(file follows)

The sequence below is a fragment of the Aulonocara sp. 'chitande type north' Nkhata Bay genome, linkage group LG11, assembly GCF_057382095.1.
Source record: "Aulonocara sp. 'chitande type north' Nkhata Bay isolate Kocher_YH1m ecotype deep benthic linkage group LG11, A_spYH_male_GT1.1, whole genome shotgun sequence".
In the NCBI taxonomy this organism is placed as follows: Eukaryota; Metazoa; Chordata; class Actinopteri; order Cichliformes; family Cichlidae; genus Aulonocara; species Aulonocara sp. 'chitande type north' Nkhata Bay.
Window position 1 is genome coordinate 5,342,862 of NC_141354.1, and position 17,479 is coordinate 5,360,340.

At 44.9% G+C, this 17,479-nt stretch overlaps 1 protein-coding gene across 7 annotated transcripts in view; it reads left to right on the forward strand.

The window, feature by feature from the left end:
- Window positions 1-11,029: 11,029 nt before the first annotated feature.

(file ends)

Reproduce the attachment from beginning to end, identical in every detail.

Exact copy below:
The sequence below is a fragment of the Aulonocara sp. 'chitande type north' Nkhata Bay genome, linkage group LG11, assembly GCF_057382095.1.
Source record: "Aulonocara sp. 'chitande type north' Nkhata Bay isolate Kocher_YH1m ecotype deep benthic linkage group LG11, A_spYH_male_GT1.1, whole genome shotgun sequence".
In the NCBI taxonomy this organism is placed as follows: Eukaryota; Metazoa; Chordata; class Actinopteri; order Cichliformes; family Cichlidae; genus Aulonocara; species Aulonocara sp. 'chitande type north' Nkhata Bay.
Window position 1 is genome coordinate 5,342,862 of NC_141354.1, and position 17,479 is coordinate 5,360,340.

At 44.9% G+C, this 17,479-nt stretch overlaps 1 protein-coding gene across 7 annotated transcripts in view; it reads left to right on the forward strand.

The window, feature by feature from the left end:
- Window positions 1-11,029: 11,029 nt before the first annotated feature.